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The GW Hatchet

Serving the GW Community since 1904

The GW Hatchet

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By Max Porter, Contributing News Editor • February 26, 2024

ASEAN to deal with financial crisis

Rodolfo Severino, secretary general of the Association of South East Asian Nations, addressed financial and ecological issues that affect Asia at a packed discussion held by the Elliott School of International Affairs Tuesday.

Severino told the 60-person audience not to believe everything it reads in the papers about ASEAN.

“There has been some tendency in the media to denigrate ASEAN as a failure,” he said. “This is speculative at best and non sequitur at worst. These arguments fly in the face of facts.”

ASEAN was founded in 1967 as a regional security and political organization and has nine member countries. A global financial crisis broke out earlier this year in ASEAN nations.

“The financial crisis is a global phenomenon,” Severino said. “It exposed weaknesses in financial systems of ASEAN countries but is not unique to southeast Asia. We need a global solution for it.”

To deal with the crisis, ASEAN has concentrated more intensely on financial matters. A surveillance mechanism that measures economic data serves as an early warning system to alert ASEAN financial ministers of impending financial problems, Severino said.

“No country can deal with this problem by itself,” he said. “The suffering in the crisis needs to be alleviated.”

Severino said a solution to the crisis cannot be made by ASEAN alone. He said the solution will need to be worldwide in scope.

“There is nobody but the United States that can reshape the global financial system to prevent this crisis from recurring,” he said.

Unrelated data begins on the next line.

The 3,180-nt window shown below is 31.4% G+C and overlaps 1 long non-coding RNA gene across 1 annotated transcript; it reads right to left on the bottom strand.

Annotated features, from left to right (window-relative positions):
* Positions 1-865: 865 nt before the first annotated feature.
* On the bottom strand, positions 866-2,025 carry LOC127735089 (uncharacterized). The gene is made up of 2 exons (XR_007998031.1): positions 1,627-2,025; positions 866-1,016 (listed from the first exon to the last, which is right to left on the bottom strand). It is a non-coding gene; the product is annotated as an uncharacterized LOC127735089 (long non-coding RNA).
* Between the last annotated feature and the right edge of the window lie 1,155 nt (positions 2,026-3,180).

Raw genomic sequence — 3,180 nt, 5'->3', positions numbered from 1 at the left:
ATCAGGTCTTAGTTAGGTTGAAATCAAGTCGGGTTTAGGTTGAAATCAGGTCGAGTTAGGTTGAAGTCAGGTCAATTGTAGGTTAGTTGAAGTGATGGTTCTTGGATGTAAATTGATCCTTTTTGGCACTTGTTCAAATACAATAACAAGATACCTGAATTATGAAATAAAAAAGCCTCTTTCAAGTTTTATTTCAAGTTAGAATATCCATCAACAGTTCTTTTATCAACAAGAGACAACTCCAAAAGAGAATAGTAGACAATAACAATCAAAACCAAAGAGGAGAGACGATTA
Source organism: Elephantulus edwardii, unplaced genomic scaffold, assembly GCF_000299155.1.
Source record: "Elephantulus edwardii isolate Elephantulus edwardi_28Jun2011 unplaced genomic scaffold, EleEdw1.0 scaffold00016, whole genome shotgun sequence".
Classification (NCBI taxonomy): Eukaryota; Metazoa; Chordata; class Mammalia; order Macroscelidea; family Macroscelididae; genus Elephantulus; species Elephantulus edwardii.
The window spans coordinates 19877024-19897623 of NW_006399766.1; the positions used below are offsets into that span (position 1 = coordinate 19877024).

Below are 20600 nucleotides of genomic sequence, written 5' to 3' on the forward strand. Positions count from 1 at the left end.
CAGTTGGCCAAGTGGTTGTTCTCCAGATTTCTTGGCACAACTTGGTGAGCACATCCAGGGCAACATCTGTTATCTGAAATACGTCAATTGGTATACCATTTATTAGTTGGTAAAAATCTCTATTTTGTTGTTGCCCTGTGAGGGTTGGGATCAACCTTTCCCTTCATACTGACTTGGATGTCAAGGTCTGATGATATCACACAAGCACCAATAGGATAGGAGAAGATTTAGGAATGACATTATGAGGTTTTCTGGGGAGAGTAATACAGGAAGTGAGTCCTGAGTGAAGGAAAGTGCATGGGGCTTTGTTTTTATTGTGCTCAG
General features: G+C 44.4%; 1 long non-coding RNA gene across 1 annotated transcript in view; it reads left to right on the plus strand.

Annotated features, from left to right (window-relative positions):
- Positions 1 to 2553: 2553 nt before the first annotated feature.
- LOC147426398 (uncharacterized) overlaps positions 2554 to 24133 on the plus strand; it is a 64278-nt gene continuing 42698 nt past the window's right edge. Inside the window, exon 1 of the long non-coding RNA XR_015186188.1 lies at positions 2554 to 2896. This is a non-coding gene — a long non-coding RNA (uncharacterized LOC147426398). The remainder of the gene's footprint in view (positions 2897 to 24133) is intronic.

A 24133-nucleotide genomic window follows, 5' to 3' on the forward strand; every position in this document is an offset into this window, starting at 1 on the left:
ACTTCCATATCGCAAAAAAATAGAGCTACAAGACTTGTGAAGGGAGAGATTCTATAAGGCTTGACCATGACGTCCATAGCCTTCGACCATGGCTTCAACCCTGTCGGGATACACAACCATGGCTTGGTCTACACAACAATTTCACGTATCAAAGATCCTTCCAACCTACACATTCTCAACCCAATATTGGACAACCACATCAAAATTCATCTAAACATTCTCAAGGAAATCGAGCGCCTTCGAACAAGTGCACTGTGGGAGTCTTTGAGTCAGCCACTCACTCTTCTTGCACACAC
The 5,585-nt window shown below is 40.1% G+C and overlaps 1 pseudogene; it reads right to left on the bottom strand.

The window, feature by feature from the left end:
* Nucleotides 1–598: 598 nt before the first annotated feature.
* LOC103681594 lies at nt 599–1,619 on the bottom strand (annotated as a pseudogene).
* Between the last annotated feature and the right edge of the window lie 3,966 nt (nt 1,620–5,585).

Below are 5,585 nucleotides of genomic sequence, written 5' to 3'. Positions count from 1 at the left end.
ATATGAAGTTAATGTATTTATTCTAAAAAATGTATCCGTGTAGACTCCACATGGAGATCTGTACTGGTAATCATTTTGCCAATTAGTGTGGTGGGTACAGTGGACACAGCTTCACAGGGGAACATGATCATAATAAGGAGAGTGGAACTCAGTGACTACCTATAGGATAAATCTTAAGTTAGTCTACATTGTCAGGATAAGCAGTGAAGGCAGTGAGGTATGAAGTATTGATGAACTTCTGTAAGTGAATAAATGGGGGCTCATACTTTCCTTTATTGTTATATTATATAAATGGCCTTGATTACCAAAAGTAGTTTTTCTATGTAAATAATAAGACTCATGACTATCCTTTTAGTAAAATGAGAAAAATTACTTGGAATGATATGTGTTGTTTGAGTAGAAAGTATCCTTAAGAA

Severino said ASEAN encourages use of currencies of member nations in inter-ASEAN trade, which accounts for almost 25 percent of all members’ trade. Using ASEAN currencies would reduce dependency on foreign currencies such as the U.S. dollar.

Severino also called for expedited implementation of the Asian Free Trade Agreement. AFTA would significantly lower tariffs between member nations to encourage greater regional trade.

Severino addressed some of the ecological problems southeast Asia faces and the way the media focuses on those issues.

When the haze from massive forest fires in South East Asia started “the media was all there,” he said. “When responsive measures began to take effect, the media was nowhere to be seen.”

ASEAN tries to hold each country to its own environmental standards and the next step is to have regional standards, he said.

Severino was asked why the nation formerly known as Burma, now called Myanmar, was admitted to ASEAN given its widely reported human rights abuses and the country’s self-isolation.

He said Myanmar’s entry into ASEAN is a sign the country is slowly re-entering regional affairs. Severino said membership will bring trade and resources to the people of Myanmar.

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